Two Tennessee men's swimmers placed more than 50 individual online wagers during a six-day period in January on professional soccer, tennis, hockey and basketball events, in addition to a men's basketball game against Vanderbilt.
The UT athletic department self-reported the violations to the SEC on Feb. 13, according to a rundown of self-reported violations by the university's compliance office over the past six months beginning in January. The violations, eight in total, were acquired through an open records request by the News Sentinel.
Both UT student-athlete's names were redacted in the reports, but the News Sentinel learned they are freshman Mans Hjelm and sophomore Christoffer Wallin. Both are from Sweden.
The NCAA prohibits all forms of gambling among student-athletes. According to the compliance office's violation report, both Hjelm and Wallin were ruled ineligible for the remainder of the year once their gambling was discovered.
Hjelm and Wallin are expected to be eligible in the fall.
According to the report, one swimmer wagered $723.50 and won $967.50 from Jan. 19-24 on 58 different sporting events, while the other bet $411.11 on 51 events and won $421.00.
Both swimmers said they knew sports wagering is a violation of NCAA rules before placing the bets, according to the account of events.
No other UT athletes were involved with the incident, according to the report.
UT reported one secondary violation in football. Five mid-year enrollees and one walk-on were permitted to participate in 23 days of strength and conditioning activities and two spring practices after a 21-day temporary certification period ended.
According to the report filed by associate athletic director Todd Dooley, the violation was "due to an oversight in initial eligibility filings by the student-athletes and a miscommunication between (UT's) chief certifying officers and the football staff."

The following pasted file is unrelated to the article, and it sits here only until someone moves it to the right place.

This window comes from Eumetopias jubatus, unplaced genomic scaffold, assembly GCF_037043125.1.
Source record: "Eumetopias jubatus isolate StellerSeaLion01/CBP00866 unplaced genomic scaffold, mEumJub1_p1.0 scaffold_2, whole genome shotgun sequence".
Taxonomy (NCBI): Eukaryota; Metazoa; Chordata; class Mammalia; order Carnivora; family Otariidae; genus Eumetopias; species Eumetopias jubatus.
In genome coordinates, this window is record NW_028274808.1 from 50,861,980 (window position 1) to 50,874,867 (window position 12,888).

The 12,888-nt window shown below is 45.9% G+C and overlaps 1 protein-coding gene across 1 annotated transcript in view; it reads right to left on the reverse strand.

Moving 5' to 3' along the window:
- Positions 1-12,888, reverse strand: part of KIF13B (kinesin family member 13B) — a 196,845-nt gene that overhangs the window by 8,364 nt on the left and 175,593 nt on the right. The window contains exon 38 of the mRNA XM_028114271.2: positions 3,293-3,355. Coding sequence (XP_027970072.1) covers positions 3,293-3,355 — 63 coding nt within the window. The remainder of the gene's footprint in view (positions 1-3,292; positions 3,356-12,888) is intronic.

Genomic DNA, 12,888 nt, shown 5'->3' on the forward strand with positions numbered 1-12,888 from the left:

As a result, the five scholarship players involved will miss six days of summer strength and conditioning work, while the walk-on will miss 26 days of activity in the fall.
Tennessee's other six self-reported violations were primarily oversights with minor penalties:
On Jan. 17, UT self-reported 12 impermissible phone calls by former track
and field assistant coach Mary Jayne Reeves.
On Feb. 13, the compliance office reported assistant volleyball coach Rachel Cooper replied to a recruit's email message prior to a permissible contact period.
Two women's basketball players informed the compliance office that two fans paid for their pizza while they dined at Cafe 4 and left before the players could say they couldn't accept the gift. UT compliance self-reported the violation on April 25, citing that a $15 donation had been made as restitution.
On May 4, UT reported that the softball team inadvertently rescheduled a postponed game against Louisville on a date falling during the university's final exam period. A waiver from the SEC was needed, but never filed.
A Twitter account created by football recruiting office coordinator Kris Ann Hawkins and managed by student workers retweeted a post by Class of 2014 recruit Todd Kelly Jr. of Webb School saying he was attending a UT camp. The incident occurred June 12 and the post was immediately deleted.
On July 5, UT compliance reported a student-athlete had been provided an impermissible typing service that shouldn't have been provided for free by the Thornton Athletics Student Life Center.
Brendan F. Quinn covers Tennessee men's basketball. Follow him at http://twitter.com/BFQuinn